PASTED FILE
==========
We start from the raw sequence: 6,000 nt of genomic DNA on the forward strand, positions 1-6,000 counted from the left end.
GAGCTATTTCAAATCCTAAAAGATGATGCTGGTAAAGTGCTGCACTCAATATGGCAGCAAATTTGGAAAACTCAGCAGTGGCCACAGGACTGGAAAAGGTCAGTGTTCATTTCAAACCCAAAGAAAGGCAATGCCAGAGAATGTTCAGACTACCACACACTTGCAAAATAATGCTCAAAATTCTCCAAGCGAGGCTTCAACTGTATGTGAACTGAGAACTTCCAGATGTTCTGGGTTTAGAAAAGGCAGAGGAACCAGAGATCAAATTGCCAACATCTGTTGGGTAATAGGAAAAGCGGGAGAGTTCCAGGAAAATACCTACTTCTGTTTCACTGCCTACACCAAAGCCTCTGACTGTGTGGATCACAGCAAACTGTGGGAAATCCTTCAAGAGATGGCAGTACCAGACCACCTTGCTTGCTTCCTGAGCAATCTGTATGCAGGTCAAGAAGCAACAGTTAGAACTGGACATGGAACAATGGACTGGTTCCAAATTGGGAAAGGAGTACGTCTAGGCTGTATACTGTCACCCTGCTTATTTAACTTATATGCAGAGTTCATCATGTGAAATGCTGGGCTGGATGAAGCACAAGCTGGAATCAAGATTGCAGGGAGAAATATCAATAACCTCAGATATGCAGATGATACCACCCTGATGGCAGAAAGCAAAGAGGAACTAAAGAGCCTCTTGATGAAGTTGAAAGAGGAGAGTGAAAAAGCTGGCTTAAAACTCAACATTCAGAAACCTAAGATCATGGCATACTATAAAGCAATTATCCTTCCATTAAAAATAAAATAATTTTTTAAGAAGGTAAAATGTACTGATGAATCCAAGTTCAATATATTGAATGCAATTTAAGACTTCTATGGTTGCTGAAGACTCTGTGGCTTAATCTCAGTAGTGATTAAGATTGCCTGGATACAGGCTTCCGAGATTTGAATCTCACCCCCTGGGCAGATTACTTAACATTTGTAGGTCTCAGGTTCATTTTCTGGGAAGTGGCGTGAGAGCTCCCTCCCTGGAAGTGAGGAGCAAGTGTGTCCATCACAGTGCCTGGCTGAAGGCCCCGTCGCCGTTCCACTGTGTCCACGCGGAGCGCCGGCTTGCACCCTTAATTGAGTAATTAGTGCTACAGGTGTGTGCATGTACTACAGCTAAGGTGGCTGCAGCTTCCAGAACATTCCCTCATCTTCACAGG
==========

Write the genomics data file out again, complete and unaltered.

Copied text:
We start from the raw sequence: 6,000 nt of genomic DNA on the forward strand, positions 1-6,000 counted from the left end.
GAGCTATTTCAAATCCTAAAAGATGATGCTGGTAAAGTGCTGCACTCAATATGGCAGCAAATTTGGAAAACTCAGCAGTGGCCACAGGACTGGAAAAGGTCAGTGTTCATTTCAAACCCAAAGAAAGGCAATGCCAGAGAATGTTCAGACTACCACACACTTGCAAAATAATGCTCAAAATTCTCCAAGCGAGGCTTCAACTGTATGTGAACTGAGAACTTCCAGATGTTCTGGGTTTAGAAAAGGCAGAGGAACCAGAGATCAAATTGCCAACATCTGTTGGGTAATAGGAAAAGCGGGAGAGTTCCAGGAAAATACCTACTTCTGTTTCACTGCCTACACCAAAGCCTCTGACTGTGTGGATCACAGCAAACTGTGGGAAATCCTTCAAGAGATGGCAGTACCAGACCACCTTGCTTGCTTCCTGAGCAATCTGTATGCAGGTCAAGAAGCAACAGTTAGAACTGGACATGGAACAATGGACTGGTTCCAAATTGGGAAAGGAGTACGTCTAGGCTGTATACTGTCACCCTGCTTATTTAACTTATATGCAGAGTTCATCATGTGAAATGCTGGGCTGGATGAAGCACAAGCTGGAATCAAGATTGCAGGGAGAAATATCAATAACCTCAGATATGCAGATGATACCACCCTGATGGCAGAAAGCAAAGAGGAACTAAAGAGCCTCTTGATGAAGTTGAAAGAGGAGAGTGAAAAAGCTGGCTTAAAACTCAACATTCAGAAACCTAAGATCATGGCATACTATAAAGCAATTATCCTTCCATTAAAAATAAAATAATTTTTTAAGAAGGTAAAATGTACTGATGAATCCAAGTTCAATATATTGAATGCAATTTAAGACTTCTATGGTTGCTGAAGACTCTGTGGCTTAATCTCAGTAGTGATTAAGATTGCCTGGATACAGGCTTCCGAGATTTGAATCTCACCCCCTGGGCAGATTACTTAACATTTGTAGGTCTCAGGTTCATTTTCTGGGAAGTGGCGTGAGAGCTCCCTCCCTGGAAGTGAGGAGCAAGTGTGTCCATCACAGTGCCTGGCTGAAGGCCCCGTCGCCGTTCCACTGTGTCCACGCGGAGCGCCGGCTTGCACCCTTAATTGAGTAATTAGTGCTACAGGTGTGTGCATGTACTACAGCTAAGGTGGCTGCAGCTTCCAGAACATTCCCTCATCTTCACAGG